I dragged my suitcase over the bumpy brick sidewalk. Liza had been right about the humidity here. At the end of the block I fished an elastic band from my backpack and pulled my curly hair into a loose ponytail.
Straight ahead of me lay the main quadrangle of Chase College, redbrick buildings with steep slate roofs and multipaned windows. A brick wall with a lanterned gate bordered Chase Street. I passed through the gate and followed a tree-lined path to a second quad, which had been built behind the first. Its buildings were also colonial in style, though some appeared newer. I immediately recognized the Raymond M. Stoddard Performing Arts Building.
Liza had described it accurately as a theater that looked like an old town hall, with high, round-topped windows, a slate roof, and a tall clock tower rising from one corner. The length of the building ran along the quad, with the entrance to the theater at one end, facing a parking lot and college athletic fields.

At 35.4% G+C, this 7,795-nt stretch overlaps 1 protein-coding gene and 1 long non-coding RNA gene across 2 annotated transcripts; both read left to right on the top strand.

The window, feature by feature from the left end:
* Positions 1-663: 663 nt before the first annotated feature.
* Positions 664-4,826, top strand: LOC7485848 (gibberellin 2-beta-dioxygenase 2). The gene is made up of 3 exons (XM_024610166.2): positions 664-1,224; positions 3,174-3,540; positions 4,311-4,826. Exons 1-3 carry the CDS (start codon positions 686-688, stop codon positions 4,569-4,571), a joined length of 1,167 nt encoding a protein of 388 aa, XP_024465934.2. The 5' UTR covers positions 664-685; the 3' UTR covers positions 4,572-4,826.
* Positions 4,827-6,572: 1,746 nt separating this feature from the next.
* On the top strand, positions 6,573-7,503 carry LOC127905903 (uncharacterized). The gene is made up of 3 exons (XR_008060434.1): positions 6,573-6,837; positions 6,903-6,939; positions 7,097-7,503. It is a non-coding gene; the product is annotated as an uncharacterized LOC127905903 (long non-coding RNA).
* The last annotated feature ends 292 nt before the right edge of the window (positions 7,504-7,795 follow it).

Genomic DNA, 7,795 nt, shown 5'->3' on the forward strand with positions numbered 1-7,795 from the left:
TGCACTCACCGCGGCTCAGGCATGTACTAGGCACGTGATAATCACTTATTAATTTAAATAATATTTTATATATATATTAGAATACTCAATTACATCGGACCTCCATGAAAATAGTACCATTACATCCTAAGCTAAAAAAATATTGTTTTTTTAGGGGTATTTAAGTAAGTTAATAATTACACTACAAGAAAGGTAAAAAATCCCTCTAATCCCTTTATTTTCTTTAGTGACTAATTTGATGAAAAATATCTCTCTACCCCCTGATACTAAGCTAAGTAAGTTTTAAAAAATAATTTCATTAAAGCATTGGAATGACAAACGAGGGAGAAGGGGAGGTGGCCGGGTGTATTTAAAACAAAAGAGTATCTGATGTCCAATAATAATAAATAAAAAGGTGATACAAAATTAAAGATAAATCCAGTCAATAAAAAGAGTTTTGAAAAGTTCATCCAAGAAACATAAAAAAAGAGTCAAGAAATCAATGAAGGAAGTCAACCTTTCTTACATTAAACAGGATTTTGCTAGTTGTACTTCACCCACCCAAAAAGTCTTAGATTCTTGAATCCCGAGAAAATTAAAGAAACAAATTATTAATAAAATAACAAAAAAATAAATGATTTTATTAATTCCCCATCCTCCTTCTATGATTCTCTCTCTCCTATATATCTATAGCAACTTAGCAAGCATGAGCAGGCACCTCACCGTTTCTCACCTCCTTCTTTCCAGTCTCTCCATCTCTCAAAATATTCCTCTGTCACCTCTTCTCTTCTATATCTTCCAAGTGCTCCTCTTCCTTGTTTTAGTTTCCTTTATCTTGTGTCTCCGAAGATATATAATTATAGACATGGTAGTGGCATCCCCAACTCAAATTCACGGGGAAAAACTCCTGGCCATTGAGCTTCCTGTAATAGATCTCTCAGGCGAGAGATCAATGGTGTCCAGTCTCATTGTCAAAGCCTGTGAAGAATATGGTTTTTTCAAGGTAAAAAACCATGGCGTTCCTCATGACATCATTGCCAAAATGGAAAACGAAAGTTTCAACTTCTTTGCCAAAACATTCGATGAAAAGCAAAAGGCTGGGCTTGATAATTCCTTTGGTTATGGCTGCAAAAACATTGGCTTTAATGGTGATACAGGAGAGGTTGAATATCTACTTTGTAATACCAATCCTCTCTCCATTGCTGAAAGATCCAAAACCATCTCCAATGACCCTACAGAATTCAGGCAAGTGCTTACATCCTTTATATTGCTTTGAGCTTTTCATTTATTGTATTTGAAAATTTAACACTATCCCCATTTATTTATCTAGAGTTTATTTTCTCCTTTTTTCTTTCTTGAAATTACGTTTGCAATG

I had arrived early for our four o'clock check-in at the dorms. Leaving my suitcase on the sidewalk, I climbed the steps to the theater. If Liza had been with me, she would have insisted that we go in. Something happened to Liza when she crossed the threshold of a theater?it was the place she felt most alive.